Ted bursts into Don’s office angered by the scene at dinner, and their general relationship since the merger. Ted reveals that he knows someone who could likely get Mitchell into the Air National Guard if only Don had come to him first, but only agrees to help if Don drops Sunkist, and agrees to stop fighting him at every turn. After shaking hands, Don calls the Rosens to deliver his good news, but only finds Sylvia on the other end, who cries in gratitude and explains she had only been frustrated with him in breaking up previously.
Upstairs, Pete fumes at Bob Benson for setting them up with Manolo, but Bob insists that Pete’s mother must simply be confused about the arrangement. Suggesting that Manolo wouldn’t be interested in his mother anyway, Bob delivers a heartfelt plea that sometimes love can come from unexpected places, and moves his knee to touch Pete’s. After a moment, Pete recoils but agrees to keep Manolo around for another month, and Bob departs somewhat distraught.
Sally and Julie study in the cab on their way to the UN, though Julie reveals she signed Sally’s name on their paper admiring Mitchell, and slipped it under his door to move things along. Mortified, Sally returns home and cons the doorman into giving her his ring of keys as before. Upstairs, Sally enters the Rosens’ apartment to retrieve the letter, but instead finds her father on top of Sylvia. After Sally flees, Don races both upstairs and down looking for his daughter, but finds he missed her leaving the building, and dejectedly saunters out.
That night, Pete arrives home in distress, while Peggy sits with her new cat, and Don drinks away his sorrows. Returning home to find Megan, Julie and Sally at dinner, Don and the group are soon interrupted by Arnold and Mitchell arriving to thank Don for his actions. Megan lovingly praises Don for helping Mitchell, to which Sally screams at her father and flees to her room. Don insists on talking to her, explaining that he only meant to comfort Mrs. Rosen in a complicated, adult way, which Sally reluctantly accepts, without opening her door.
So, the mystery of Bob Benson…solved? We’re not entirely sure how to read his scene with Pete, or if we should all suspect that Pete might, on some level, return his affections, but its certainly much more to go on with Bob than we’ve had all season. If nothing else, “Favors” offers some wonderful colors for Pete to display, particularly in his heartfelt conversation with Peggy, which offered up a wonderful reminiscence of their relationship akin to Joan and Peggy’s last week. That relatively small scene gave us one of the biggest smiles we’ve had in several seasons, a lighthearted awareness of just how far these characters have come.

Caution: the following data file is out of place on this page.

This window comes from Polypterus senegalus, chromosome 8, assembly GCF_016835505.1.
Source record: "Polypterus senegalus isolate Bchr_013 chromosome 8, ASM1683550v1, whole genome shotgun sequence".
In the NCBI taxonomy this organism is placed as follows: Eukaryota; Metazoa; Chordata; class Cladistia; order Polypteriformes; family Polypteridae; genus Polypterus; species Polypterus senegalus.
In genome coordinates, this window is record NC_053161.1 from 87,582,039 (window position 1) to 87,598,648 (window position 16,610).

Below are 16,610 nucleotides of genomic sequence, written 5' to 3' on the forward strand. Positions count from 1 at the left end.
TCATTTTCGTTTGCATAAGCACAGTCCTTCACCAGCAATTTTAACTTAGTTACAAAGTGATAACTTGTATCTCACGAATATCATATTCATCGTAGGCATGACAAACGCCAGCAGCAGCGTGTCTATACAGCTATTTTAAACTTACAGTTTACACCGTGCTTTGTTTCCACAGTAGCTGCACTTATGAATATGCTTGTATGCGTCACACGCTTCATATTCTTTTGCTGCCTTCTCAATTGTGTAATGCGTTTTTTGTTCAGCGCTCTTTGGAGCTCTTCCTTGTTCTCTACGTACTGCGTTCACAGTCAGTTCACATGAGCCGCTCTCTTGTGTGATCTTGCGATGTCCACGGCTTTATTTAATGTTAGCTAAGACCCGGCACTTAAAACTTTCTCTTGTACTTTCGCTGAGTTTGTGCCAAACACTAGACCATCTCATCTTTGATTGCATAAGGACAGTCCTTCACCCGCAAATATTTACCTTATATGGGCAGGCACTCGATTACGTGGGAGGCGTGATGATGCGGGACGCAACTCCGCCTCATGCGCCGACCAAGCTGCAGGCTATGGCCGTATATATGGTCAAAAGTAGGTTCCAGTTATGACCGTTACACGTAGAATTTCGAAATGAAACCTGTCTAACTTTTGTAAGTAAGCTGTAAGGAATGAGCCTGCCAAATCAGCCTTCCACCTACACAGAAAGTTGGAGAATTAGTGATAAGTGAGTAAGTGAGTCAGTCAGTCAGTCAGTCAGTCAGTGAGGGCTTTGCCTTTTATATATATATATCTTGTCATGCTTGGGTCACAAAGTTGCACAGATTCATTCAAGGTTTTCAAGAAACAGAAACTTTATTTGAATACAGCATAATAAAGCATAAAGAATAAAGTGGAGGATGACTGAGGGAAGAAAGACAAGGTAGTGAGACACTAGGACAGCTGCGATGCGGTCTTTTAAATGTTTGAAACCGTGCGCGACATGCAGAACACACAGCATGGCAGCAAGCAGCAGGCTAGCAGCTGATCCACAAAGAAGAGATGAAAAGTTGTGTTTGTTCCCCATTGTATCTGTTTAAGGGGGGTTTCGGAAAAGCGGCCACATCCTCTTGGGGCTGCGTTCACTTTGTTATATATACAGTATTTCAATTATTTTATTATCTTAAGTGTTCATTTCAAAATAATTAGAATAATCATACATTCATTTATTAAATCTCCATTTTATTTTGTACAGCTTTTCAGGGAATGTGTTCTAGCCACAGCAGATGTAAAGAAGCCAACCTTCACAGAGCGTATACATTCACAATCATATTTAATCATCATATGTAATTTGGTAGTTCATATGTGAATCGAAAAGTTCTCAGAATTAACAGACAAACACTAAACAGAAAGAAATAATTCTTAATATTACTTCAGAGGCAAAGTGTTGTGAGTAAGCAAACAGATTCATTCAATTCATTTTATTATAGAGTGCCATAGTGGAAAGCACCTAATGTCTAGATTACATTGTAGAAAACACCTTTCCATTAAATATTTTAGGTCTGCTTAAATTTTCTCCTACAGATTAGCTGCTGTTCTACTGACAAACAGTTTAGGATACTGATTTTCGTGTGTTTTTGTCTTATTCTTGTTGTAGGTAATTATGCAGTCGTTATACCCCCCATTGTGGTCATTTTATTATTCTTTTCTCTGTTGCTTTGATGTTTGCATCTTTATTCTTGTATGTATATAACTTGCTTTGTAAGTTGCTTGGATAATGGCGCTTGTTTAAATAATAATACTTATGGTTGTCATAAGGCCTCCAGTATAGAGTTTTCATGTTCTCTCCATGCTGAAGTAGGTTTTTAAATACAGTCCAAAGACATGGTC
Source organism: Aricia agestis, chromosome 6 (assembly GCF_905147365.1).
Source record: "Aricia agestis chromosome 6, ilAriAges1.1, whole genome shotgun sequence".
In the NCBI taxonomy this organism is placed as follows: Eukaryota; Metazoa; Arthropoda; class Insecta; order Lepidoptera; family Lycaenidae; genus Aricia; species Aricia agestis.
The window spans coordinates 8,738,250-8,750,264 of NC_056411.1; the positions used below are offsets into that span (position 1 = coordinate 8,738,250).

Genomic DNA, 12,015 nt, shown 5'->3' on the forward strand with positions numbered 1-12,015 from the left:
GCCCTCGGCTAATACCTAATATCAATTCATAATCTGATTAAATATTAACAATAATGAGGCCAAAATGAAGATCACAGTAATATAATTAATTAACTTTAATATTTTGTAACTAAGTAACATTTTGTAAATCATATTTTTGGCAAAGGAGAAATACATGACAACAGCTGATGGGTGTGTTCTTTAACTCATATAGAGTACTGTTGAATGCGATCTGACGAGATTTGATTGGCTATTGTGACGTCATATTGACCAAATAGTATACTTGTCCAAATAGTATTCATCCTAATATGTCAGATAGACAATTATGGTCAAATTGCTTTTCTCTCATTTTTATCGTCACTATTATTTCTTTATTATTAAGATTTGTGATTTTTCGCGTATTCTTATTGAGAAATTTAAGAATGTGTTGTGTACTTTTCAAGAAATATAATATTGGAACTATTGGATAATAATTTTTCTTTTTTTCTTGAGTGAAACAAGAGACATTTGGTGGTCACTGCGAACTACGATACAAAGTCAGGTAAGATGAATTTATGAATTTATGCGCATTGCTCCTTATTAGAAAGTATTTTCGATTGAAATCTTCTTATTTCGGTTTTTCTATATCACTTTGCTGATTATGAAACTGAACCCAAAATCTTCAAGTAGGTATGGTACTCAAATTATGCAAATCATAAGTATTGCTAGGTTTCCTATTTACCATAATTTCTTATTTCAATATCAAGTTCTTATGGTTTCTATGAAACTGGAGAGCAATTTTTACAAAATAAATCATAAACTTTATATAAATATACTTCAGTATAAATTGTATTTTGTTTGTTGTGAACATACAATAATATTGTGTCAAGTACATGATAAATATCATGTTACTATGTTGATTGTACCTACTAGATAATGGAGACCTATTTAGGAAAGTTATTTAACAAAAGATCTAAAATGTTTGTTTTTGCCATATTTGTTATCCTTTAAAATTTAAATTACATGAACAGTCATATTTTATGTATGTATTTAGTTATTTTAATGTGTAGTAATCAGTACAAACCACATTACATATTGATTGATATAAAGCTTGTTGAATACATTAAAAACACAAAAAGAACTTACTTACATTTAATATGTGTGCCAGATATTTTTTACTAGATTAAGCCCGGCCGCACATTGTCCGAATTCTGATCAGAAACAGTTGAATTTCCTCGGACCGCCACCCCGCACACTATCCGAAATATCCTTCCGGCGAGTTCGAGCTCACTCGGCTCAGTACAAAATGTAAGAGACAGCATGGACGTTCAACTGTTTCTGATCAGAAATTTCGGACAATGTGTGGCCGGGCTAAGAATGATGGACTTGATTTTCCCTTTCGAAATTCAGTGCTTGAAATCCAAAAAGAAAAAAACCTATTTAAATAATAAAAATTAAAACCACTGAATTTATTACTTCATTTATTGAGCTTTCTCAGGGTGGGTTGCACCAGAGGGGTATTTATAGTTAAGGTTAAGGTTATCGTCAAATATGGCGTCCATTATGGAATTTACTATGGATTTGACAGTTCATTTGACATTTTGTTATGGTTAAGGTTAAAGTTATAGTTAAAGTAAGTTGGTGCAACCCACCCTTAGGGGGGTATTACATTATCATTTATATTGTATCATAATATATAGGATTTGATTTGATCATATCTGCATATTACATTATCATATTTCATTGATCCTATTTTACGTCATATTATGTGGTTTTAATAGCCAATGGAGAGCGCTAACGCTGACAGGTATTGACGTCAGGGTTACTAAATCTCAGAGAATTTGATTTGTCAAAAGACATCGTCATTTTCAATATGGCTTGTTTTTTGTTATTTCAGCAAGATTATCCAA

Elsewhere, Sally’s life continues to become horribly soiled with each subsequent stay at her father’s. We’re hoping for some major developments between the Drapers and the Rosens in the final two episodes, if only to bring some consequence to the sins Don has committed since the premiere, and those he’d hurt in the process. Certainly, one could read his insistence on helping Mitchell as some kind of penance for his actions, or perhaps a deeper conflict that stems back to his own issues with military service that created his Don Draper identity in the first place.
It was nice to see into Ted Chaough’s home life a bit as well, even if “Favors” afforded less development between he and Peggy than the “previously on” segment might have led us to believe. Peggy’s story with the rat offered up a few laughs as well, and darn if it didn’t feel good for Stan to stand up to Peggy’s flirtatious manipulation. Hopefully ‘Mad Men’ has shaken off its drug hazes from earlier in the season, and will develop a clearer focus for the final two episodes of the season.
Did you get your fill of moving ‘Mad Men’ drama? What did you think about Sunday’s episode “Favors”? Check out all our other ‘Mad Men’ season 6 coverage here, and preview next week’s episode of ‘Mad Men’ season 6, “The Quality of Mercy,” below!